NFUW warns of ‘perfect storm’ for Welsh sheep industry
The deputy minister for agriculture Alun Davies has been warned of a “perfect storm” threatening the future of the Welsh sheep industry.
National Farmers’ Union (NFU) Wales president Ed Bailey told the deputy minister in a meeting on Monday that a “convergence of factors” including weather, increased input costs, the eurozone crisis and imported lamb were of concern.
Davies also explained that the Welsh processing sector, following Vion’s decision to remove interest from the UK, was going to suffer. The added pressure of Asda pulling out of Welsh Country Foods, would hinder the industry further, adding to the creation of a “perfect storm”.
To further illustrate the hardship the Welsh sheep industry is facing, Davies was shown figures and estimates that highlighted the fact that hill and upland livestock farmers were to see incomes slashed by half if nothing changed.
Bailey explained that the estimates showed hill sheep farmers’ incomes to be down by more than half (56%) compared to last year. He said; “Hill cattle and sheep and upland cattle and sheep figures, despite the strong beef market, are little better with profit after rent and finance down 53% and 46% respectively.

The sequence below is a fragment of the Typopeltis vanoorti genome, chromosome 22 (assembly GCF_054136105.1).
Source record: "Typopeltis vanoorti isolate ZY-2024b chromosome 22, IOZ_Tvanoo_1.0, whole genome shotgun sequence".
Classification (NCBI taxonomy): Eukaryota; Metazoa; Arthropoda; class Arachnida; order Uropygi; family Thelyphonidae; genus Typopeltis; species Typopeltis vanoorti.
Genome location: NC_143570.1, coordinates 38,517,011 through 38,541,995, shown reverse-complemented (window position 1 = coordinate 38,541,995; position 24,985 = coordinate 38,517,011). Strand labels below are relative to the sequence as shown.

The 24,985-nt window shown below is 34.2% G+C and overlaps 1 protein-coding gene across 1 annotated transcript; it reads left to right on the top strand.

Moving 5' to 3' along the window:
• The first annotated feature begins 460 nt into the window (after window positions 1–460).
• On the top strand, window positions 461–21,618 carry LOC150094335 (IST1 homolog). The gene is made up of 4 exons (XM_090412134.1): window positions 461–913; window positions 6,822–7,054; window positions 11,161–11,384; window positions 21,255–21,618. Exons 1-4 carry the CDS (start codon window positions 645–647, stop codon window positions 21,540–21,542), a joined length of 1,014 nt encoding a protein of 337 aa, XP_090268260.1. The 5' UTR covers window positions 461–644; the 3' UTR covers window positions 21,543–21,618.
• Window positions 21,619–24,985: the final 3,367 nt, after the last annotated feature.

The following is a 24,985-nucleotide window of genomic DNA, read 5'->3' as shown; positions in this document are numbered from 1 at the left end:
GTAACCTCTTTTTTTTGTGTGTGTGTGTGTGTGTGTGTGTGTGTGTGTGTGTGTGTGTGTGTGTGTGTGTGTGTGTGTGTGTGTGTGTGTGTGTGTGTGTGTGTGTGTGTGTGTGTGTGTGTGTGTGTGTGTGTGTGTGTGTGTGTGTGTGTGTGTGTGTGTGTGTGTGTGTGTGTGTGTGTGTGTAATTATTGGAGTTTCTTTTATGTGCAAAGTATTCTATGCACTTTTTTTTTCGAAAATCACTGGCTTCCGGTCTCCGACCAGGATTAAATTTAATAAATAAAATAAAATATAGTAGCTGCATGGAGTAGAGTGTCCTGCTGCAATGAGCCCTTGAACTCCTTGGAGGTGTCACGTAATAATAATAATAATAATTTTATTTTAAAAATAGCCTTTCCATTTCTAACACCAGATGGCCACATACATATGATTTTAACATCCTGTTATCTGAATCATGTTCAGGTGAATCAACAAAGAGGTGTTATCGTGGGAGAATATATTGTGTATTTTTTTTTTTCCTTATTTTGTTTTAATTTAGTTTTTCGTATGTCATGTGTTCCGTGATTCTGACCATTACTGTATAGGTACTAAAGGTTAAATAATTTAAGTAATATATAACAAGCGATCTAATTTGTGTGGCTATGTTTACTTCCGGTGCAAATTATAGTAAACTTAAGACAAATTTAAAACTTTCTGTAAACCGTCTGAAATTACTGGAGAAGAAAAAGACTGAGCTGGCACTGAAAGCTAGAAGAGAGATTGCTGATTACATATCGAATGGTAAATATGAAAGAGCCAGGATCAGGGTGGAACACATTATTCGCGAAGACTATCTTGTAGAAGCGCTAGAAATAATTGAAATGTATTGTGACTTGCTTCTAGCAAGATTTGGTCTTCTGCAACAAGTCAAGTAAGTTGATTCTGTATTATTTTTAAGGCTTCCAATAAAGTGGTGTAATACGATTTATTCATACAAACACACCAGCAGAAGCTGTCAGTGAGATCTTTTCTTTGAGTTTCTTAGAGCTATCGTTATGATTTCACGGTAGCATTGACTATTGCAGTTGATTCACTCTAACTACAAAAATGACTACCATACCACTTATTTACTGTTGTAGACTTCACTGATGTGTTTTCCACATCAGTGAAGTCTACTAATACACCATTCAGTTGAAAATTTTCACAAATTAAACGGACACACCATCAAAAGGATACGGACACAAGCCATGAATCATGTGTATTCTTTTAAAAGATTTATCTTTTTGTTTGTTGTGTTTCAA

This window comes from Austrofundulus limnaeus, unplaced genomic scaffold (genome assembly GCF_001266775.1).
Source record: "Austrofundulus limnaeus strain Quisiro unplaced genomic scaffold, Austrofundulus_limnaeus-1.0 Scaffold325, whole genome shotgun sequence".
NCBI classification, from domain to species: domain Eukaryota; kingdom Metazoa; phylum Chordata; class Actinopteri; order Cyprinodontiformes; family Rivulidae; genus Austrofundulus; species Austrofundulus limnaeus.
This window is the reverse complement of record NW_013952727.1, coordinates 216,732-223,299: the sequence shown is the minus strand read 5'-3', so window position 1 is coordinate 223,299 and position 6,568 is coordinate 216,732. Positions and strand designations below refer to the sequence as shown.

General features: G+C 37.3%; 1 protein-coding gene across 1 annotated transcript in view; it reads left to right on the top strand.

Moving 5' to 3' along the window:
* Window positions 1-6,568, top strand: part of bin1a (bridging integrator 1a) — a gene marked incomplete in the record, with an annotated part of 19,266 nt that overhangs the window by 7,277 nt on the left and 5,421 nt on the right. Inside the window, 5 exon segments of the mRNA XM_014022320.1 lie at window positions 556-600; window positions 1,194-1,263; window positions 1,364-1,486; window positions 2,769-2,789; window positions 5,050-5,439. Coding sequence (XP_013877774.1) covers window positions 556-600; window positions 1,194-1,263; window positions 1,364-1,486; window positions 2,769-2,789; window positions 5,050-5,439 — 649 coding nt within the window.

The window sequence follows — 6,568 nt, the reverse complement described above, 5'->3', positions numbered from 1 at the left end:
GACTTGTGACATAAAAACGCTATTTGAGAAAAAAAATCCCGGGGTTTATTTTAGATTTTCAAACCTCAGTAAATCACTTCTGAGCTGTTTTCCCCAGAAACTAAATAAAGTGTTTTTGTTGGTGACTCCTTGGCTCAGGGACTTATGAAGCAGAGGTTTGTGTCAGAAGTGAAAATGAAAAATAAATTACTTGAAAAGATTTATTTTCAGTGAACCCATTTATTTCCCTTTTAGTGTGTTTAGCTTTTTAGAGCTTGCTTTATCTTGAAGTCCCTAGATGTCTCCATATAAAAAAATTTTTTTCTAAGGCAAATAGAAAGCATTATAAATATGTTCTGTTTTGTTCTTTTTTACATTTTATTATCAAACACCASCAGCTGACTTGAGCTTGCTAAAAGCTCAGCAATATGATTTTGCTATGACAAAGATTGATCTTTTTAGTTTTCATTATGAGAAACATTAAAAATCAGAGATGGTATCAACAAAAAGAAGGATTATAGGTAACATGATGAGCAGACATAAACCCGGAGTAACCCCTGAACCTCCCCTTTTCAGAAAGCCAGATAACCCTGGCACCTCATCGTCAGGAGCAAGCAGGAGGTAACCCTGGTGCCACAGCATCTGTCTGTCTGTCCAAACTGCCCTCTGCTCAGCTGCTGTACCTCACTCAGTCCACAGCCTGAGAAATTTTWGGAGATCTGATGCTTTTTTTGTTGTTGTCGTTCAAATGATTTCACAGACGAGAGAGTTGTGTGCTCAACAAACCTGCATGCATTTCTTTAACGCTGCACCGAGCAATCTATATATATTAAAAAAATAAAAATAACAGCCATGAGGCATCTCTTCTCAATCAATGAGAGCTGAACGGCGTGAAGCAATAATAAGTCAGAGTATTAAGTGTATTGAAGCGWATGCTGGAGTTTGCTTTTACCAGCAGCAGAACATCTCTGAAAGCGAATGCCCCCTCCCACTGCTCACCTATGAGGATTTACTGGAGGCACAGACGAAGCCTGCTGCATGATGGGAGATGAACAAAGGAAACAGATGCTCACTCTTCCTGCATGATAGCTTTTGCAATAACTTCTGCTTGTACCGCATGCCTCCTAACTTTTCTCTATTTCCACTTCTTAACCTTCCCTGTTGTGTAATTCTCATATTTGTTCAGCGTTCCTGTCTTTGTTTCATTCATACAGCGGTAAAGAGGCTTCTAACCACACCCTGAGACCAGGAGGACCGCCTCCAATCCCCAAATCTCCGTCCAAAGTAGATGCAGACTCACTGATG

“Over the last couple of years we have seen a welcome increase in our breeding flock, reversing the longer-term trend that had seen a loss of over one million breeding ewes from Wales between 2001 and 2009. Despite the fact that I remain optimistic for the long-term prospects of the Welsh sheep industry, I am, concerned that recent events will make a number of producers consider their future plans for their sheep enterprises.”
Bailey added that he fully respected the fact that market prices were beyond the control of the Welsh Government, but he did feel the government’s powers could help the sector through the winter “by making use of resource via the EU-approved Wales Rural Development Plan (RDP)”.
Bailey said he hoped that, as part of the next Wales RDP, the Welsh Government would think about how “socio-economic” support could be delivered to rural upland communities.
“However, it is looking increasingly likely that the next RDP will not be implemented before 2015, leaving a vacuum of at least 36 months between the final Tir Mynydd exit payment and a possible future programme being implemented,” Bailey added.
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